1. Several valleys referred to as "Evolution Canyons" in Mount Carmel, western Upper Galilee Mountains, and the Negev Desert.

2. Cereal biodiversity sites at Yehudiyya, Ammiad and Tabigha.

3. Fungi biodiversity and stress adaptation at the Dead Sea.

4. Several collections sites of Drosophila at the Tsin oasis in the Negev desert, E'in Gedi oasis in Judean desert, "Evolution Canyons", Lake Kinneret region, Golan Heights.

5. Fossil plant cites in Israel are mainly located in the erosional craters (makhteshim) of the central Negev Desert and on the western slope of the Arava Rift Valley. The field studies are carried on in cooperation with the Geological Survey of Israel and the Technical University of Berlin.

Local Resources

Animal facilities/collections The animal facility houses a large live collection of blind mole rats of the Spalax ehrenbergi superspecies: ~250 individuals of S. galili, S. golani, S. carmeli, and S. judaei caught in nature across Israel (housed in 4 rooms, each with one of the four species). The animal facility is used for research programs in genetics, molecular biology, cytogenetics, morphology, physiology, and behavior. The collection is also used for cloning medically important genes related to hypoxia tolerance (e.g., Vascular Endothelial Growth Factor, Neuroglobin, Hemoglobin, Haptoglobin, Myoglobin), biological clock genes underlying circadian rhythms (Clock, MOP3, Per 1,2,3, Cryptochrome 1,2, Tim), and aggression-related genes (Serotonin receptors, Monoamine Oxidase, among others).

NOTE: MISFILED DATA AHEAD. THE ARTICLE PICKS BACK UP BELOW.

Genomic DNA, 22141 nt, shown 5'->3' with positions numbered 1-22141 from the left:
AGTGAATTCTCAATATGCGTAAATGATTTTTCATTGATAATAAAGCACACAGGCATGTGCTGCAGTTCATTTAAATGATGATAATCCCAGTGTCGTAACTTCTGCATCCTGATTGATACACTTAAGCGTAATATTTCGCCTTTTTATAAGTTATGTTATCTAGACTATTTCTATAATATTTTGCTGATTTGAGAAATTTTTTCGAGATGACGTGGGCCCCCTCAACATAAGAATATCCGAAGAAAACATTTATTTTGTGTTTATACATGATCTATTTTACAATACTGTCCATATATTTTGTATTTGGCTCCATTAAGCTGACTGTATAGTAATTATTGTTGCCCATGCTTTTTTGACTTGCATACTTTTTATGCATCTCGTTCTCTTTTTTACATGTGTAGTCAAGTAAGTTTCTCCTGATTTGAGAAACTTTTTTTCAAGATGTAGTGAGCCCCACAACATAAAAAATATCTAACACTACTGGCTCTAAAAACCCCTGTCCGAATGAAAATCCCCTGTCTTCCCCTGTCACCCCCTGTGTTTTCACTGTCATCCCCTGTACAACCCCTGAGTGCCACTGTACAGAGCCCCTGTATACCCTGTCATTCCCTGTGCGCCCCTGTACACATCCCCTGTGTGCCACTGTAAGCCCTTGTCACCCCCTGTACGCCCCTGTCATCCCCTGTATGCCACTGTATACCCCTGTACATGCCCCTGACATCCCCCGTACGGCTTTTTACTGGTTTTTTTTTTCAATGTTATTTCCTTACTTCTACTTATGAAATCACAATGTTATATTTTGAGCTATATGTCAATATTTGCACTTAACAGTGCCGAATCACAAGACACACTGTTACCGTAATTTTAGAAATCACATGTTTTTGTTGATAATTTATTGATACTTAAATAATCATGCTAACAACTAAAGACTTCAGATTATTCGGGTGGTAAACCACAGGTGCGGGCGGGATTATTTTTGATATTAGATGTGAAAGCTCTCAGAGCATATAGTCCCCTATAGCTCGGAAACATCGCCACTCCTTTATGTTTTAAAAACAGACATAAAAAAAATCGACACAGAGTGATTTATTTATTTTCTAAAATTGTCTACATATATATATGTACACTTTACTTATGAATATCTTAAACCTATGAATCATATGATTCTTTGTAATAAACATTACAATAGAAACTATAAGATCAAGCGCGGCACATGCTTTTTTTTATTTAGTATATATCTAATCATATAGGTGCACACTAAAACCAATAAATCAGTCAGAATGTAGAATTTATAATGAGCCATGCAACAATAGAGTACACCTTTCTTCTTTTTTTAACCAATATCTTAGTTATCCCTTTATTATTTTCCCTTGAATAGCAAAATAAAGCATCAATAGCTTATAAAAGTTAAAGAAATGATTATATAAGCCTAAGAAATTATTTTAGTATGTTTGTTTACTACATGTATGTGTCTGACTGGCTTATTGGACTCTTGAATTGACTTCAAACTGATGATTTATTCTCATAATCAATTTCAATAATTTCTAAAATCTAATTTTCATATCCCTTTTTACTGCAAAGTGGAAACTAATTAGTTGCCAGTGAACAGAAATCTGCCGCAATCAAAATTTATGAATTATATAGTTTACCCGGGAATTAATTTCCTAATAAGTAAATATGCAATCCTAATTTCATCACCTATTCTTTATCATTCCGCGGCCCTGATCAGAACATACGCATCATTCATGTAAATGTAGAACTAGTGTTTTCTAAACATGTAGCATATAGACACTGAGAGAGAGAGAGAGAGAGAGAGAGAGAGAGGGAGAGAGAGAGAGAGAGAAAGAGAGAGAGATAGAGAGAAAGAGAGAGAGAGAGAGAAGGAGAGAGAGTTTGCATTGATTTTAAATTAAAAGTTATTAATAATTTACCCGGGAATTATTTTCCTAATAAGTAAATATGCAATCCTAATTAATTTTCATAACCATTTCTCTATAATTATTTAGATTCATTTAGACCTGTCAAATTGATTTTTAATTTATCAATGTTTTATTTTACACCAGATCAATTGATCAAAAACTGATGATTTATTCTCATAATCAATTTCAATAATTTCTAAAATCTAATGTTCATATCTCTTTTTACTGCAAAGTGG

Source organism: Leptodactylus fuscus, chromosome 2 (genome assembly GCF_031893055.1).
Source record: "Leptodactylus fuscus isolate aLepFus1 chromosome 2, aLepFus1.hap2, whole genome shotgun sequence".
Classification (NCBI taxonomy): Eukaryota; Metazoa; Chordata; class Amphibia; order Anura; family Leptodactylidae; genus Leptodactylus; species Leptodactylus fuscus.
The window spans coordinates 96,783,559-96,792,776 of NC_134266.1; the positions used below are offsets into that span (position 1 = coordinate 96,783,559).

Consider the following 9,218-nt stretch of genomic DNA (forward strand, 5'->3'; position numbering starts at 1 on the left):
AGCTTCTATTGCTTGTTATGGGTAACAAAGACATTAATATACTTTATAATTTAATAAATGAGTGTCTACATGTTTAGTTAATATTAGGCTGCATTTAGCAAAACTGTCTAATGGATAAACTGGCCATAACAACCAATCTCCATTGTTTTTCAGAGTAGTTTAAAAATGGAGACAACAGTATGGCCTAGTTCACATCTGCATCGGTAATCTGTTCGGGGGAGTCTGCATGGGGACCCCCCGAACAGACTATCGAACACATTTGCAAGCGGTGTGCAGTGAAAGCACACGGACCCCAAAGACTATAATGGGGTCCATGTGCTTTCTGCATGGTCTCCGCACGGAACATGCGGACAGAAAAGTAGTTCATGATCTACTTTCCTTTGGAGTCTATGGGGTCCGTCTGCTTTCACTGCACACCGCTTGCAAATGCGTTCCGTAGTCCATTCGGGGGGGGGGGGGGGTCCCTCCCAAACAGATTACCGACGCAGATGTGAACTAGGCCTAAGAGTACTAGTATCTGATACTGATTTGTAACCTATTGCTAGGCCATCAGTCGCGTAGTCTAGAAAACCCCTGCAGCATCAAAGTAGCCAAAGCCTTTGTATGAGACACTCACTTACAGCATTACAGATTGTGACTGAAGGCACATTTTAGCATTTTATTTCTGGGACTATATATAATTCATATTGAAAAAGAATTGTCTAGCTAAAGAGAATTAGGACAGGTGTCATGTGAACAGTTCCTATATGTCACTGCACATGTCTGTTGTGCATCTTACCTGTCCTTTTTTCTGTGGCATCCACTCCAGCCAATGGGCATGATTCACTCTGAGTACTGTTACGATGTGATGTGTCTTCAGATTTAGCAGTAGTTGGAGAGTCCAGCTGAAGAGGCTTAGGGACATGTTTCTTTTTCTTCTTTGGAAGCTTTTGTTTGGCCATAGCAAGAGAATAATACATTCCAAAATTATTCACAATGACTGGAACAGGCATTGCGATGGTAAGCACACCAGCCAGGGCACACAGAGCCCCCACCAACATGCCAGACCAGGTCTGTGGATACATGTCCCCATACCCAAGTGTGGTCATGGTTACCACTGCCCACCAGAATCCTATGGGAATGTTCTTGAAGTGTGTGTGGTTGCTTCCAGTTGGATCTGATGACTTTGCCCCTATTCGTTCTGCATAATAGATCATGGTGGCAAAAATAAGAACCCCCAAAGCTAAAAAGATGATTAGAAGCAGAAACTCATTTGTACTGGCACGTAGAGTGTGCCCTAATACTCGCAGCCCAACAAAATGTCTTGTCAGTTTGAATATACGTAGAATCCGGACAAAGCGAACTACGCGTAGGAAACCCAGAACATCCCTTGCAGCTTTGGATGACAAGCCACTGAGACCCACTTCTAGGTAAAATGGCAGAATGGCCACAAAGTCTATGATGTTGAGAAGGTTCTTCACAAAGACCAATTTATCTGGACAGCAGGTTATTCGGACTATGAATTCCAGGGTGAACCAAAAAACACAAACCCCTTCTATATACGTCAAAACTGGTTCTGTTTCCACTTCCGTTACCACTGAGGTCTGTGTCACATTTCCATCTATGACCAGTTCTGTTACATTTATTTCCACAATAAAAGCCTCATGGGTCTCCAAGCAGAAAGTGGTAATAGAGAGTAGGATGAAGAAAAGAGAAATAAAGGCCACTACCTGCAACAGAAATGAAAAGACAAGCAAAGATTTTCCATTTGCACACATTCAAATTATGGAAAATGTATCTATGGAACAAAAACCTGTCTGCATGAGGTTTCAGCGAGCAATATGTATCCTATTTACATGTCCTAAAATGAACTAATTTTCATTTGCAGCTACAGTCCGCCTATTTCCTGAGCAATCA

Plant facilities/collections The plant facilities include a greenhouse with computerized control of climatic conditions (100 m²), three climatic chambers for maintaining the seed collections, a few growth chamfers, and a small experimental agricultural field at the University of Haifa campus(~ 1,000 m²).The IOE possesses large a collection of genetically and agronomically evaluated accession of old world plant species: (i) wild emmer wheat, Triticum dicoccoides (3,500 genotypes, 37 populations from Israel and Turkey); (ii) eleven species of Aegilops (2,800 genotypes from 137 populations in Israel, Turkey, and Russia); (iii) wild barley, Hordeum spontaneum (3,500 genotypes, 122 populations from Israel, Jordan, Turkey, and Iran); (iv) wild lettuce, Lactuca serriola, L. saligna and several other species (4,000 genotypes, 200 populations and 18 countries in Asia, Europe, and America); (v) wild oat, Avena sterilis (1,000 genotypes from 38 populations in Israel).